The concept is intended to assist with application compatibility. In many ways, SoftGrid is an extension (albeit a very complex extension) of the Vista Application Compatibility Toolkit. Most applications can be virtualised using the technology; since Microsoft released SoftGrid, it claims that approximately 35,000 different apps have been successfully virtualised.
So, for example, if your business is moving to Office 2007, but Office 2003 is on the standard desktop PC image, Office 2007 can be virtualised and delivered to users to run side-by-side with Office 2003 without touching the client operating system, thereby circumventing application incompatibility.
The virtualisation technology isn’t like Remote Desktop or Terminal Services, where an application is running on a Terminal Server and remote users are seeing it via screen-sharing technology. Instead, SoftGrid runs a sort of virtual machine on each PC, onto which the software is installed.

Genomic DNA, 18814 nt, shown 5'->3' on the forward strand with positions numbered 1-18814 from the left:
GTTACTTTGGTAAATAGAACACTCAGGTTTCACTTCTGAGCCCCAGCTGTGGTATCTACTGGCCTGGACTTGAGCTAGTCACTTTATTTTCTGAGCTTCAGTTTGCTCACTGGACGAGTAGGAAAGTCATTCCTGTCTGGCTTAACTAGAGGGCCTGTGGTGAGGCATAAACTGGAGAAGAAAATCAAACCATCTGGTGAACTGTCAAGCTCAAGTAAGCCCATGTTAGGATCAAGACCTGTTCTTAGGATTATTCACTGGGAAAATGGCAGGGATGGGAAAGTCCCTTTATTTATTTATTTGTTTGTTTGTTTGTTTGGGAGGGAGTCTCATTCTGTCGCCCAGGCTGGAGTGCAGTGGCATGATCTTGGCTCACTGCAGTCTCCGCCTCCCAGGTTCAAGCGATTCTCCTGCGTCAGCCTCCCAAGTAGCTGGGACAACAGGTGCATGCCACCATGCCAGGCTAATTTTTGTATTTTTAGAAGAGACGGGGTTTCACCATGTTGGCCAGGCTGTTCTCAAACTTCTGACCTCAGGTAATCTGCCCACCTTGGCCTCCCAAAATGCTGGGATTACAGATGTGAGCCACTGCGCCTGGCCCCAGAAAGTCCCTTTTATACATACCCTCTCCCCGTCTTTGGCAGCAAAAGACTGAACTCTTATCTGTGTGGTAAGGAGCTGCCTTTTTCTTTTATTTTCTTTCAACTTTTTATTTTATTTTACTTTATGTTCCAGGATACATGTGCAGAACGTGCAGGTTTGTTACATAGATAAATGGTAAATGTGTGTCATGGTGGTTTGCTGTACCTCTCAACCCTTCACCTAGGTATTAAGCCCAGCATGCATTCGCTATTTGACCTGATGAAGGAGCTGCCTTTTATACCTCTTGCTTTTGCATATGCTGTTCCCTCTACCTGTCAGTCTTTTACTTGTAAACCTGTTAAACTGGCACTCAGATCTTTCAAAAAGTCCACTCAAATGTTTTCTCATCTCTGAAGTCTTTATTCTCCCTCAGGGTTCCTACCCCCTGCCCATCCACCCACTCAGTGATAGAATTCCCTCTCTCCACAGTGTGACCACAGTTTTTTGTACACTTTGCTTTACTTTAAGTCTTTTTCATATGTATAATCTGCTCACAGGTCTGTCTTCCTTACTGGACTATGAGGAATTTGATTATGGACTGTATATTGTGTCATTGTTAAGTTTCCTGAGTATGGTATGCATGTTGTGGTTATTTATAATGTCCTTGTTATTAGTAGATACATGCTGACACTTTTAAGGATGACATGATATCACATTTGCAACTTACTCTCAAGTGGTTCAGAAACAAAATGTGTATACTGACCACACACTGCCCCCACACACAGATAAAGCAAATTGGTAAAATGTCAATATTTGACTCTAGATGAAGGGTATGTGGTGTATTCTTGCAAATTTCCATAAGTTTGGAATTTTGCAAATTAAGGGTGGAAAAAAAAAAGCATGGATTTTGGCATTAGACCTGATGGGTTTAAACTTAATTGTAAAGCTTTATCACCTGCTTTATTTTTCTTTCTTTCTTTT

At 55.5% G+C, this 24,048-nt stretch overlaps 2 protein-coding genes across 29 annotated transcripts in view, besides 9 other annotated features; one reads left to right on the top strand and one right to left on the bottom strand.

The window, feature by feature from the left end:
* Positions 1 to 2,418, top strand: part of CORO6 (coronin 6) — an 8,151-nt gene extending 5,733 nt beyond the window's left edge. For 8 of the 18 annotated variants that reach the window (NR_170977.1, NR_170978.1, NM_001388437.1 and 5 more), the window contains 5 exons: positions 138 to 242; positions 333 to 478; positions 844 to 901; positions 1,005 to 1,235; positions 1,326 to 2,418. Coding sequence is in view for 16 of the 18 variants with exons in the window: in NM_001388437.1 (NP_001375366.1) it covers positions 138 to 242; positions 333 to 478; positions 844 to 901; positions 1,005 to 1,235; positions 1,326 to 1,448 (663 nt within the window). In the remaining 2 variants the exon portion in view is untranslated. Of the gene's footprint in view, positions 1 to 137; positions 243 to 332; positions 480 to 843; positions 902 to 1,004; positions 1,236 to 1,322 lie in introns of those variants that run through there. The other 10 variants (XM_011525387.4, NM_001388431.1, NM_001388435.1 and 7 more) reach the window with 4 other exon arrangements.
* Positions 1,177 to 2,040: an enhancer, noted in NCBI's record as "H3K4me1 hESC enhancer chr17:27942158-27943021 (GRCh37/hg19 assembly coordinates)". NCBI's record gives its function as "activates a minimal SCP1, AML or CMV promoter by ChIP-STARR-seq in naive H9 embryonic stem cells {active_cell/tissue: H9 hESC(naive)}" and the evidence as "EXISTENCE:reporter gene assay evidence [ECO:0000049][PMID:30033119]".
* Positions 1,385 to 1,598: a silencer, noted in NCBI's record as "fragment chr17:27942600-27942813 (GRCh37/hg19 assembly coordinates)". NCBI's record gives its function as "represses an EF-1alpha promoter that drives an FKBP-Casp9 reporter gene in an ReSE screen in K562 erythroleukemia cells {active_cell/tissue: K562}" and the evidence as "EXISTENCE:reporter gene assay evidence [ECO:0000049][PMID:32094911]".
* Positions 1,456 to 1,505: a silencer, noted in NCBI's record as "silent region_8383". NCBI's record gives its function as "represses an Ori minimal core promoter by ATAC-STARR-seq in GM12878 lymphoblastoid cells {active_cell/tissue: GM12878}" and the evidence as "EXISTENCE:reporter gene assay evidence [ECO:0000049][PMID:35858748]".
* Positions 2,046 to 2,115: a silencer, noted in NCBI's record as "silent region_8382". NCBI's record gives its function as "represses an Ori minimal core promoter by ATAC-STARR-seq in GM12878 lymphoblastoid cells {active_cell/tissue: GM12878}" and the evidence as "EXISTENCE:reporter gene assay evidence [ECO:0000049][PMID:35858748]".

The magic is that there's no second virtualised OS desktop like traditional virtualisation apps; the user just sees their apps side-by-side.
|Softgrid: click to watch the Microsoft demo on how it all works
What's going on in the server room
Behind the scenes, the technology is a cross between traditional MSI application packaging and Windows Media Services.
Essentially, to get an application ready to be distributed to users this way, you install the app on a 'clean box' (Microsoft recommends using a copy of Vista in Virtual PC) and then SoftGrid 'captures' how the software has been installed -- the arrangement of files on the disk, changes to configuration files and the registry, and so on.